Me— “Now listen, I’m going to build this but you can’t jump on top of it. And don’t go under the part that’s on your bed, you’ll pull out the knot. No, you don’t need to bring XYZ in here.”
    Zach thinks, “Everything has rules. Why?”
    Me— “I’ll be right back, I need to put your blankets in the washing machine so they’ll be dry by nap.”
    Zach— “Okay, but you’ll be back?”
    Me— “Yeah, in a minute.”
    Elliot thinks, “Panthers eat us? I don’t like fort.”

    Zach—10 minutes later—comes out and finds me on the computer. “Mom are you coming?”

_____________________________________________________________

    Zach— “M—oooo-mmmm. Hey, how about a train track?”
    Zach— “Cool, mom is building us a track. I have on my Engineer hat, Elliot you has on a Engineer hat. We will play with trains together.”
    Elliot— “Reid (ride) Fass Train!”

    Zach thinks, “Hey, wait. She’s leaving to go change the laundry out. Oh no, I can’t believe it! Elliot stepped on the track and broke the bridge piece. I tried and tried to fix it, but it’s too hard for me. “M—oooo-mmmm, Elliot broke the track”. Crap, that’s her angry face. But it’s also her thinking face. Maybe she’s just thinking hard. She fixes it and tells me to “at least try next time” as she leaves to go make our beds. But I DID try first. I just couldn’t do it. I needed help. Now, I’m mad. Mad, mad, mad.”

    Zach— “Elliot, give me your train.”
    Elliot— “NO. MMMMIIIIINNNNNE.
    Zach— “M—oooo-mmmm, Elliot bit me, so I kicked him”
    Elliot— “MMM—AAA—MMM—AAA. ‘Ach ‘keeck me!”

Yikes. After dissecting the day more subjectively, I started feeling increasingly guilty. My children…how I have failed you! I have irreversibly tarnished your psyche. I have done one of those things that you will remember…forever. It will be discussed by you and your therapist for years to come!! (I’m only making fun of myself here, because all of that really did occur to me before I got myself under control.)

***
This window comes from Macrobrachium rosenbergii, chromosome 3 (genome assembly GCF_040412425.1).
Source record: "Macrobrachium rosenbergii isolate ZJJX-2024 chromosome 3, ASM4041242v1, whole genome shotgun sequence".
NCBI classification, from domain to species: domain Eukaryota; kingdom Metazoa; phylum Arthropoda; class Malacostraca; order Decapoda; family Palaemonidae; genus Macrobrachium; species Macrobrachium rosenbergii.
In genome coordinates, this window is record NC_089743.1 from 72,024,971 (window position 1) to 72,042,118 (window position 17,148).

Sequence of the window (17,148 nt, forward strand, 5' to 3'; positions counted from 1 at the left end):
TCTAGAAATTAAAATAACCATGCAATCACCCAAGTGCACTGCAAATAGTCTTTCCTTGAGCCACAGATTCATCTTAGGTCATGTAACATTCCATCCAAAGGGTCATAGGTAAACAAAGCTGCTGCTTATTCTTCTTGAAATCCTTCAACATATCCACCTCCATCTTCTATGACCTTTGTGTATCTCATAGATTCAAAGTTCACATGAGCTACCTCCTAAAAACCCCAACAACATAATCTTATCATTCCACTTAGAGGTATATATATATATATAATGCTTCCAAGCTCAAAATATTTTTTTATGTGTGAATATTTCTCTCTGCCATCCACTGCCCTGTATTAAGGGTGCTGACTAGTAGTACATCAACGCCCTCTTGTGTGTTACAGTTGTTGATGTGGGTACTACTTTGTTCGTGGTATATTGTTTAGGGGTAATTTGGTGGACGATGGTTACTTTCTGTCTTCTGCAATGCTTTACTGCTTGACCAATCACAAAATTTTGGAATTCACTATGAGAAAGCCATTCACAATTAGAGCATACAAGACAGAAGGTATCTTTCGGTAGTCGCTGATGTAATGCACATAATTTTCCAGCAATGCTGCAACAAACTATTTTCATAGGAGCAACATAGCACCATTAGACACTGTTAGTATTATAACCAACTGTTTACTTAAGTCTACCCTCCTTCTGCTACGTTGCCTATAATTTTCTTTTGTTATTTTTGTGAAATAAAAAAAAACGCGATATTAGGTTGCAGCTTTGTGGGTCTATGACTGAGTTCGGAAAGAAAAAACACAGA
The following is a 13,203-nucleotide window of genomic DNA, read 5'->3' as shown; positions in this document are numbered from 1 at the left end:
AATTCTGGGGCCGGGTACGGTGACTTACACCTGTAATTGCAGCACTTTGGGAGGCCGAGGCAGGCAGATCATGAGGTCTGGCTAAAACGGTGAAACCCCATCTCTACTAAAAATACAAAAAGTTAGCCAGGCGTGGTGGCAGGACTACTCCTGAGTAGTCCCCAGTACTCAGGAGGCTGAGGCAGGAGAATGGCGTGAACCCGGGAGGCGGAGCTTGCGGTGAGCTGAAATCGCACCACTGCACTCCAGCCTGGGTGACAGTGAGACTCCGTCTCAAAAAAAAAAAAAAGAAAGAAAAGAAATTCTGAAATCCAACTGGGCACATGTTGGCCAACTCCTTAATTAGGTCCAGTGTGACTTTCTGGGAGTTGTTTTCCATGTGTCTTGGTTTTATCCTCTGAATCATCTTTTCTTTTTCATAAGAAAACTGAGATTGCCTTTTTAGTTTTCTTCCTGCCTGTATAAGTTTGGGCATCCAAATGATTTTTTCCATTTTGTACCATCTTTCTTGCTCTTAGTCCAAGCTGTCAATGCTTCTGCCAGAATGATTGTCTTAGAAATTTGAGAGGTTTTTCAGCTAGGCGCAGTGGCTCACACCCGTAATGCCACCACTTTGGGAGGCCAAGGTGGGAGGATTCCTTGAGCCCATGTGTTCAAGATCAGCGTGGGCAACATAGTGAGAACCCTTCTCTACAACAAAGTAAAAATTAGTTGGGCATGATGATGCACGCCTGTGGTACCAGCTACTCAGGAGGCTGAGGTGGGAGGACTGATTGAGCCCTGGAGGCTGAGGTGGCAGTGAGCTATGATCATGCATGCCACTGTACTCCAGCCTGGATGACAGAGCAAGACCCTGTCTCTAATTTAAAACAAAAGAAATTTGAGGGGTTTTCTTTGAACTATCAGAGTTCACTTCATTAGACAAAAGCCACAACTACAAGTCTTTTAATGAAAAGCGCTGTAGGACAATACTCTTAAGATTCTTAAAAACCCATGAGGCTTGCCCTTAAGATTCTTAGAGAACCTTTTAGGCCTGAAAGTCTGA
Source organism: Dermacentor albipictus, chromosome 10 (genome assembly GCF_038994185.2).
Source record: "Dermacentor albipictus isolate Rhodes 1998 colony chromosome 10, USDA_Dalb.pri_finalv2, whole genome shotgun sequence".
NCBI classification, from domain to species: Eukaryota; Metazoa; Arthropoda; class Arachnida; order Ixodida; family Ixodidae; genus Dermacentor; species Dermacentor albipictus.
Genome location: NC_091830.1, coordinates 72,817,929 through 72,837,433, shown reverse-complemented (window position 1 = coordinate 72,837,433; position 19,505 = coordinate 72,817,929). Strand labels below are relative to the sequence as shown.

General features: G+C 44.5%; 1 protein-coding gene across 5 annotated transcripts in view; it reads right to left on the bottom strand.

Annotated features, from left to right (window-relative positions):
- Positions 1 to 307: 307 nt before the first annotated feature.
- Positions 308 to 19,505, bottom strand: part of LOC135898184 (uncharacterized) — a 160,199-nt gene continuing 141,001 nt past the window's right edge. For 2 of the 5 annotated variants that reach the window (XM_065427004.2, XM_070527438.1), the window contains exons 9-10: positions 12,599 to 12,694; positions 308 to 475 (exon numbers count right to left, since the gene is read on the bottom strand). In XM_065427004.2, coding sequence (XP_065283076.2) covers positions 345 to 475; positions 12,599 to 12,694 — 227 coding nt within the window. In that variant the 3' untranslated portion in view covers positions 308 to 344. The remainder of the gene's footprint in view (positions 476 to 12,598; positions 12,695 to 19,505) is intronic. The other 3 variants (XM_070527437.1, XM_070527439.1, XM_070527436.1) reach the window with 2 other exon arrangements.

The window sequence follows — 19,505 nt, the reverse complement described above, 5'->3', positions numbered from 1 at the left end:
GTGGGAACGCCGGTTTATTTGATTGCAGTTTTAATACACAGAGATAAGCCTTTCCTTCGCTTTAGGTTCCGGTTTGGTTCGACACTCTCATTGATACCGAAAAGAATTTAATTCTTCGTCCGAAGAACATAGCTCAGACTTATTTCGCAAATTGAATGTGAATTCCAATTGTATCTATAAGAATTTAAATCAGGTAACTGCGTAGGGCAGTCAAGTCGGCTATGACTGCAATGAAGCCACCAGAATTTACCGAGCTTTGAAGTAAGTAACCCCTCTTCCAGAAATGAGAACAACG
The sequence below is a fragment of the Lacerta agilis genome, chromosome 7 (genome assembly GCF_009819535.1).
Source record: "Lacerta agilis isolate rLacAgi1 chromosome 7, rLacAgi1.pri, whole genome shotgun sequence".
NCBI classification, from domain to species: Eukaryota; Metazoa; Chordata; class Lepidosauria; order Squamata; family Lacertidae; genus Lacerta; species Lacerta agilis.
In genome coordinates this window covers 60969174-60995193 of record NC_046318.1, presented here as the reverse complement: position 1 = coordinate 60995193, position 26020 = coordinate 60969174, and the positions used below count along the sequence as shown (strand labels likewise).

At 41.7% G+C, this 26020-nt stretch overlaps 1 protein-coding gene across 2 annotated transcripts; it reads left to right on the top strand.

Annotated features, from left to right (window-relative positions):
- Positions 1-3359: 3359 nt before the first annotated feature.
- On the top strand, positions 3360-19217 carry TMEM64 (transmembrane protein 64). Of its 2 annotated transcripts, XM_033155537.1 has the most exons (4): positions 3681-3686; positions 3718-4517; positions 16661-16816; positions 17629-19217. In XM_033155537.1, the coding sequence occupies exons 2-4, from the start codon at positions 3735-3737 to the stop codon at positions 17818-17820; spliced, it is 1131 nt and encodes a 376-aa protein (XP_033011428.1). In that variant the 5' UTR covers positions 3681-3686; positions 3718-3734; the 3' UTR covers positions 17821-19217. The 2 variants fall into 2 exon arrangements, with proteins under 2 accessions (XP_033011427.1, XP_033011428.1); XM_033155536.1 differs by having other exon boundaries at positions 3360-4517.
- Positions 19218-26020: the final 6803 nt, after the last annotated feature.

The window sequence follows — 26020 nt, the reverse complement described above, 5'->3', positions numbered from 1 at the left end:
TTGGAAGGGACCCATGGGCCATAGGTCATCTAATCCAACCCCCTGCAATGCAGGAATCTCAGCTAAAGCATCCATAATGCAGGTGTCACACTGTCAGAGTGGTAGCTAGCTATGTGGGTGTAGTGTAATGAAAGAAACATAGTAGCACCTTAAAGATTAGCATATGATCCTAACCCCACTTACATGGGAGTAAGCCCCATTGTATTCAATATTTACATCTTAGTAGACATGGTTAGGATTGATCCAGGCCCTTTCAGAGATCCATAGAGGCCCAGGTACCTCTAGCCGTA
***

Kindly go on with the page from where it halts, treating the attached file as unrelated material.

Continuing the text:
With most things, give me a some time and I will meander my way back to realism. Was it a bad day? Yes. Was I genuinely regretful? Yes. Did I apologize to my children the next morning and actively participate in their day as I promised? Yes. Did Zach make me feel like an even bigger ass when he informed me—via a finger puppet—that he is a “great guy and my stuff is fun”? Hell, yes.

Am I okay with the fact that I made a series of mistakes? Yeah, mistakes due to bad decisions is unfortunately a recurring theme in my life. I’m rolling my eyes here, while typing “accept the consequences for your actions”, which would play as the theme song for the film on my childhood.

Make mistakes, learn from them, and as Zach said during my apology, “just move on, Mom.”

Thus I have enrolled myself in the Supermom Detoxification Program. A program where Moms can learn how to relax their own expectations and also cut themselves some slack when they screw up. Remembering that if we spend too much time looking at our own mistakes, it makes us look harder at the mistakes of others. We forget to look the successes. I have completed my first step—Acceptance. I encourage all of you to do the same. Detox is no fun by yourself.